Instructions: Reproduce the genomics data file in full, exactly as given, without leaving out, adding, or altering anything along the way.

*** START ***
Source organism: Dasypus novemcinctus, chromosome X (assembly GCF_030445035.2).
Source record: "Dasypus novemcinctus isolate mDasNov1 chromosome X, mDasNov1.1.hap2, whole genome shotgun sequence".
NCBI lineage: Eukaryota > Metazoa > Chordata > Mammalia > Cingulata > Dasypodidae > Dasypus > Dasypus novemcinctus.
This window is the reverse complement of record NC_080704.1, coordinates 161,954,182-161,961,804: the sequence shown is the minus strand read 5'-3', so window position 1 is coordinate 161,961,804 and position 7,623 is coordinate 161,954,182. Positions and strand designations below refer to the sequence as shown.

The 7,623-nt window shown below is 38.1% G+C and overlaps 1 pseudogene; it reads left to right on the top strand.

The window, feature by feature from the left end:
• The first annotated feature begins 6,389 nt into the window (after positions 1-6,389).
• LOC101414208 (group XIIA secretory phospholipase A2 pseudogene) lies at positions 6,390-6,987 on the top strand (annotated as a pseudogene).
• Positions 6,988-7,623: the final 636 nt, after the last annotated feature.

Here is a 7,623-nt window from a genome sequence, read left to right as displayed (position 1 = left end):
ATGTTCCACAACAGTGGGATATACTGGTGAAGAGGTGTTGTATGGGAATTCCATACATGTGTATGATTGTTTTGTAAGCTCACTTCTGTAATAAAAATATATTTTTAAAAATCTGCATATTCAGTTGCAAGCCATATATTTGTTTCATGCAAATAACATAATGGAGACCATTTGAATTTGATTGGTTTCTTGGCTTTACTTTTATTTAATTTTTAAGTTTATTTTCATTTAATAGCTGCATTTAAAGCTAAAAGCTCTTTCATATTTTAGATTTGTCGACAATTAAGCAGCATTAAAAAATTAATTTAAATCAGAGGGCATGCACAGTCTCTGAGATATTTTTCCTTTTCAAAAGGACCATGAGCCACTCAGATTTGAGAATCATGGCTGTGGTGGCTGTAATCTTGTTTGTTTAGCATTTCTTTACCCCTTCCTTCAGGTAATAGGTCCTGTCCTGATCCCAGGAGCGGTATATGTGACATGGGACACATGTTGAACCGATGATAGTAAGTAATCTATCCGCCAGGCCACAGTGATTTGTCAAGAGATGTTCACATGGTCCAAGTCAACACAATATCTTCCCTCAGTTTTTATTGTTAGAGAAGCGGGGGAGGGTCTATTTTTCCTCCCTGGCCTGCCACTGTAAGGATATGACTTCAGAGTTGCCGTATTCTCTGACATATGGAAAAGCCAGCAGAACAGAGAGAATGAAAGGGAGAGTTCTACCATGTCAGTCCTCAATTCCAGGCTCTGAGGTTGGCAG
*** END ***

Source organism: Dasypus novemcinctus, chromosome X (assembly GCF_030445035.2).
Source record: "Dasypus novemcinctus isolate mDasNov1 chromosome X, mDasNov1.1.hap2, whole genome shotgun sequence".
NCBI lineage: Eukaryota > Metazoa > Chordata > Mammalia > Cingulata > Dasypodidae > Dasypus > Dasypus novemcinctus.
This window is the reverse complement of record NC_080704.1, coordinates 161,954,182-161,961,804: the sequence shown is the minus strand read 5'-3', so window position 1 is coordinate 161,961,804 and position 7,623 is coordinate 161,954,182. Positions and strand designations below refer to the sequence as shown.

The 7,623-nt window shown below is 38.1% G+C and overlaps 1 pseudogene; it reads left to right on the top strand.

The window, feature by feature from the left end:
• The first annotated feature begins 6,389 nt into the window (after positions 1-6,389).
• LOC101414208 (group XIIA secretory phospholipase A2 pseudogene) lies at positions 6,390-6,987 on the top strand (annotated as a pseudogene).
• Positions 6,988-7,623: the final 636 nt, after the last annotated feature.

Here is a 7,623-nt window from a genome sequence, read left to right as displayed (position 1 = left end):
ATGTTCCACAACAGTGGGATATACTGGTGAAGAGGTGTTGTATGGGAATTCCATACATGTGTATGATTGTTTTGTAAGCTCACTTCTGTAATAAAAATATATTTTTAAAAATCTGCATATTCAGTTGCAAGCCATATATTTGTTTCATGCAAATAACATAATGGAGACCATTTGAATTTGATTGGTTTCTTGGCTTTACTTTTATTTAATTTTTAAGTTTATTTTCATTTAATAGCTGCATTTAAAGCTAAAAGCTCTTTCATATTTTAGATTTGTCGACAATTAAGCAGCATTAAAAAATTAATTTAAATCAGAGGGCATGCACAGTCTCTGAGATATTTTTCCTTTTCAAAAGGACCATGAGCCACTCAGATTTGAGAATCATGGCTGTGGTGGCTGTAATCTTGTTTGTTTAGCATTTCTTTACCCCTTCCTTCAGGTAATAGGTCCTGTCCTGATCCCAGGAGCGGTATATGTGACATGGGACACATGTTGAACCGATGATAGTAAGTAATCTATCCGCCAGGCCACAGTGATTTGTCAAGAGATGTTCACATGGTCCAAGTCAACACAATATCTTCCCTCAGTTTTTATTGTTAGAGAAGCGGGGGAGGGTCTATTTTTCCTCCCTGGCCTGCCACTGTAAGGATATGACTTCAGAGTTGCCGTATTCTCTGACATATGGAAAAGCCAGCAGAACAGAGAGAATGAAAGGGAGAGTTCTACCATGTCAGTCCTCAATTCCAGGCTCTGAGGTTGGCAG